At this point our day party kicked into high gear with Japanese band Bo Ningen. Their set was pure sensory overload with smoke machines set to 11 and strobes going off the whole time. (For some, those free Bell's Brewery sunglasses came in handy here.) The visuals -- including the band's high-flying rock moves, seen here in silhouette -- matched the Bo Ningen's genre-defying music. Overheard: "I don't know what that was, but it was incredible." We agree (with the incredible part), as does Jon Pareles at the NY Times who says the band put on his favorite performance of CMJ 2014.
At that point, most people probably needed a palate cleanser and Beverly's sweet, fun, harmony-laden music made them the perfect sonic sorbet for the packed room.
Then came White Fence whose lineup for this tour included Cate Le Bon on second guitar and backing vocals, adding a new harmony element to the band's retro-'60s style.
Things went back into insanity mode at this point with the debaucherous mayhem that is Fat White Family. It could seem like the band's love for removing layers of clothing during their set is a schtick to make up for mediocre music, but that's not the case at all. Everyone goes hard the whole show and at times the Fat Whites were straight up mesmerizing. Not to mention the light show and all the fog going on at Baby's that day was perfect for these guys. They came back to do it again at 3 AM (more on that soon) and were just as killer.
Titus Andronicus kicked off their headlining set with a bang with "A More Perfect Union," and then went on to give a sarcastic speech about how this is CMJ, and like most bands at CMJ they've got a new record coming and are hoping to catch their big break. So most of the set included new material which did sound great (and hopefully we get to hear it recorded soon), but hearing those older favorites in a small place like Baby's was really special.
Hopefully you didn't take Titus frontman Patrick Stickles' advice and leave after their set to head to Shea Stadium because our night show which happened immediately afterwards at Baby's was great (though we're sure Shea, which Bully also played again, was fun also!).
Like on Friday, we were giving out tattoos and rum courtesy of Sailor Jerry, and once again we handed out a free keg of Bell's Brewery craft beer along with koozies, bottle openers, Bo Ningen-strobe-protecting sunglasses and other fun stuff.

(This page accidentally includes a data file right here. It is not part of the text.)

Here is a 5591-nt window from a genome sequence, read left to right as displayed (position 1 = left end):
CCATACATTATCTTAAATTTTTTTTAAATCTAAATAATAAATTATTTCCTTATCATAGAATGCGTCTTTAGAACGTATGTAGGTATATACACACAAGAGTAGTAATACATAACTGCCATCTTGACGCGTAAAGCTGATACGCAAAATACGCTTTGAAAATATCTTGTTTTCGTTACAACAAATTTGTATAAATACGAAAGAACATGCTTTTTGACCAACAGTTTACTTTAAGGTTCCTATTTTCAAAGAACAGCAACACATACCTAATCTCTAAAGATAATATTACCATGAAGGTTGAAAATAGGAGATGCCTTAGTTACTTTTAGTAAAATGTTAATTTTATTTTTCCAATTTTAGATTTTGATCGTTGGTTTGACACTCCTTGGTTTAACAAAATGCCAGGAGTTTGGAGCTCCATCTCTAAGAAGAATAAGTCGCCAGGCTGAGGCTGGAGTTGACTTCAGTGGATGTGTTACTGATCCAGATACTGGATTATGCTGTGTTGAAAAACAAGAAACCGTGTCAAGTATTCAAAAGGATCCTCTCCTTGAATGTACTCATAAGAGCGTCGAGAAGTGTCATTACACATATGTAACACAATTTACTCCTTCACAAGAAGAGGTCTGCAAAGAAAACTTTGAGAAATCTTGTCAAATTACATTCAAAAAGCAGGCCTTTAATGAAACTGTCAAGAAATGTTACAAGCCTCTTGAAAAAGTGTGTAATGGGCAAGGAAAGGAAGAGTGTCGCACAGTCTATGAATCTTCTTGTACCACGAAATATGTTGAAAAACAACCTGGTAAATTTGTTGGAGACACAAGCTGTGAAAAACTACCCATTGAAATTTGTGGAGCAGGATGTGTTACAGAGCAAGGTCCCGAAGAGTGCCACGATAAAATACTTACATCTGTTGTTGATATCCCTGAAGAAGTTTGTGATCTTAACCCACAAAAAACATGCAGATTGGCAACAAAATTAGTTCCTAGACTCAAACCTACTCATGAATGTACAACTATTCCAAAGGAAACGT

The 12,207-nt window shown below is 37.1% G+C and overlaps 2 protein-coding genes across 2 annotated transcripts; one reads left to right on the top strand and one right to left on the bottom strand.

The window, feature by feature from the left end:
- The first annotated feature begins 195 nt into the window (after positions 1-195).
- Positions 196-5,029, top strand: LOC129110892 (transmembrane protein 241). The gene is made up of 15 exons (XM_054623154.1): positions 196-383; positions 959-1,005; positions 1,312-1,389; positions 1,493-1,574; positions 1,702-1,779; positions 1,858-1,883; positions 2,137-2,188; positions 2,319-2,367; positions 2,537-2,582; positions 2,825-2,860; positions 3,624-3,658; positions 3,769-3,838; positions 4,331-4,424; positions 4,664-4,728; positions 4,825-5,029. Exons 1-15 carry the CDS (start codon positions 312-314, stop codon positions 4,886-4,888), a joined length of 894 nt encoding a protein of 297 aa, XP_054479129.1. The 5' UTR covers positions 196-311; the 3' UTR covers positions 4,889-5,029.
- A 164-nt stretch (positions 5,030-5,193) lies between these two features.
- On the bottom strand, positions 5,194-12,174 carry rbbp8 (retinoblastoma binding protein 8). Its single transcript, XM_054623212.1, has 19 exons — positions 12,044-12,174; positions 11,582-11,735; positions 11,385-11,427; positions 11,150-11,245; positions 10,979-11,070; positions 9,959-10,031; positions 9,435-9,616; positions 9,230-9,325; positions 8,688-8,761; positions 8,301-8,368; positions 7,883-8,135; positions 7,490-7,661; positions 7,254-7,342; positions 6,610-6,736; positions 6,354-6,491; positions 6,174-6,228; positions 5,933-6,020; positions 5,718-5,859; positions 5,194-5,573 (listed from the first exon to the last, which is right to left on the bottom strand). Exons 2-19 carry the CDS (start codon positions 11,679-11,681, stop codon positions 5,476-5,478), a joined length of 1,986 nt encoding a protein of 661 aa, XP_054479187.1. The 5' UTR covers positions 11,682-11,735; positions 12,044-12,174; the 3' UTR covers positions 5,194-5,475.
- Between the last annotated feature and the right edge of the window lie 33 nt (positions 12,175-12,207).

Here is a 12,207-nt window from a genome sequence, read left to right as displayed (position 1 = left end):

Pictures from Friday are HERE. More from Saturday (and video too), below...
photos by Ebru Yildiz; words by Bill Pearis
APTBS @ DbA 10/27/2014
We actually don't know if last night (10/27) was A Place To Bury Strangers' final show at Death By Audio, but if they're planning to play the venue they helped build again, it will have to be in the next 26 days, since that's how little time is left before the DIY Williamsburg venue closes forever. But it's hard to imagine them topping what happened last night, a surprise-filled show that could have only been planned by folks who knew the space intimately.
APTBS, who also played a CMJ show at Rough Trade two nights earlier (where they played on the floor, not the stage), opened Monday night's sold-out show at DbA in a sea of fog and strobes, and ended it with a guitar sticking out of the ceiling (see above). The latter came soon after the band had jumped off the main stage, seemingly done with their set, and into the back room by the merch table, where a second smaller setup (including a vintage step drum machine) was ready for action. The band played a couple songs with that setup as the crowd figured out what was going on, and then tried to open the door to a little storage space, which was stuck. Frontman (and DbA pedal shop owner) Oliver Ackerman proceeded to bash the door with an amp till it opened. In that storage space was a second kit, drummer Robi Gonzalez went in and APTBS played one last song, with bassist Dion Lunadon on the merch table and that guitar ending up wedged in the drop-ceiling.
It was a crazy show, and a loud one. We warned you to wear earplugs. If you forgot them, the band conveniently had their own branded version for sale at the show, as well as prismatic "hallucinogenic vision" glasses to make things a little more trippy. Broken Water (from Washington), Gold Dime (featuring members of Talk Normal and Dreebs), and White Suns opened.